Westminster names top dog
NEW YORK (AP) -- A Kerry blue terrier finally gave America a Triple Crown winner.
Mick, a familiar face at dog shows across the country, won the only title missing on his resume Tuesday night -- best in show at Westminster.
Upset the last two years on the green carpet at Madison Square Garden, the 61/2-year-old terrier would not be denied this time. He posed perfectly, and judge Irene Bivin rewarded him with the silver championship bowl.
Ch. Torums Scarf Michael, as he is formally known, won the world's largest dog show, Crufts, in England in 2000 and took the major AKC/Eukanuba National Invitational Championship in Orlando, Florida, in December. But he'd never been able to win America's most prestigious show, mostly because he'd get a case of the jitters.
Not this time.
"I just wanted him to keep it together, and the rest was up to him," handler Bill McFadden said. "It was an awesome lineup."
To win his 113th best in show lifetime, Mick had to beat out a handsome German shepherd, a popular Newfoundland and a slow-moving Pekingese that was primped to the nines. Overall, he was picked as top dog among 2,603 entries in 159 breeds and varieties.
A crowd of more than 10,000 saw Mick continue a string of terrier wins at Westminster. Overall, terriers have won 43 of the 95 best in show titles presented.
While Bivin picked Mick, the fans had their own ideas about who should win. They cheered wildly when Dallas, the German shepherd, entered the ring and they kept up their whistles and clapping for Josh, the Newfoundland, and Les, the Pekingese.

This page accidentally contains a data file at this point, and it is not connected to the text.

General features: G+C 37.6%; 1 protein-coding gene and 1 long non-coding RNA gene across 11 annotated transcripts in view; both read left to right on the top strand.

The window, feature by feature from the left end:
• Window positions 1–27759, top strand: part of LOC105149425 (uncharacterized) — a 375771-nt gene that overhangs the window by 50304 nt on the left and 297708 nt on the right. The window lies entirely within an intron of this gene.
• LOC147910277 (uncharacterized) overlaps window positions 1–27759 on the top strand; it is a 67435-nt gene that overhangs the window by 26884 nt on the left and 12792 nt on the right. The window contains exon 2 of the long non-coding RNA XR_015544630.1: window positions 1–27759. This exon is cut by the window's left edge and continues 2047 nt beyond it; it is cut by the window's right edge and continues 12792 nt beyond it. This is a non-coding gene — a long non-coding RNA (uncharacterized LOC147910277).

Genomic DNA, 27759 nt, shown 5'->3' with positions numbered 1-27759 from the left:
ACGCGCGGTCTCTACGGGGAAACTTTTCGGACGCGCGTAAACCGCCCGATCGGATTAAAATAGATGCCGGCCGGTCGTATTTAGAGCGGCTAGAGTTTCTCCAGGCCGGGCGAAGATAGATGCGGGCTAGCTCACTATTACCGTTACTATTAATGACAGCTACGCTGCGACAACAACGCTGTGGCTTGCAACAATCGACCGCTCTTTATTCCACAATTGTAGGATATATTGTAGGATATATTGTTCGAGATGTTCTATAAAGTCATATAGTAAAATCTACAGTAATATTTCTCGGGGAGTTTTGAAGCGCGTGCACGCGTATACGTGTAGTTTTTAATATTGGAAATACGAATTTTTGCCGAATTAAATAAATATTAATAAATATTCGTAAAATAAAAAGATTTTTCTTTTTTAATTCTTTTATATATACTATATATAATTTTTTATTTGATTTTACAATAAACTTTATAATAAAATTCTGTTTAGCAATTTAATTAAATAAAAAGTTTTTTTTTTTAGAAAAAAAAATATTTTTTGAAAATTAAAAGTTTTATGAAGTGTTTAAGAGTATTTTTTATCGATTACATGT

But Bivin marked her book and headed straight for the Kerry blue.
Mick celebrated by wagging his tail, jumping on McFadden and leaping into a box that said best in show, as if to underscore the win.
"Even with a great dog, it is difficult to keep him on his game," McFadden said. "Any of the dogs could have won tonight."
Mick came to New York last year as a heavy favorite, but was too jumpy and lost out to a miniature poodle called Surrey Spice Girl. A year before, he was beaten out by a bichon frise named J.R.
His main competition this time was from Dallas, whose handler, James Moses, had the only other Westminster win by a German shepherd -- Manhattan in 1987.
But Moses knew ahead of time that this could be tough because Bivin was judging. Last year, she passed him over in the herding group for Welsh corgi called Sammy Sosa.
Going into this week's two-day event, Moses even called the prospect of facing Bivin "a nightmare."
The rest of the best in show lineup included a lively Brittany Called Jester, he was semiretired from show competition last year before making a comeback and repeating in the sporting group.
An Ibizan hound called Bunny was bidding to become the first of his breed to win at Westminster and a standard poodle also made the final seven.
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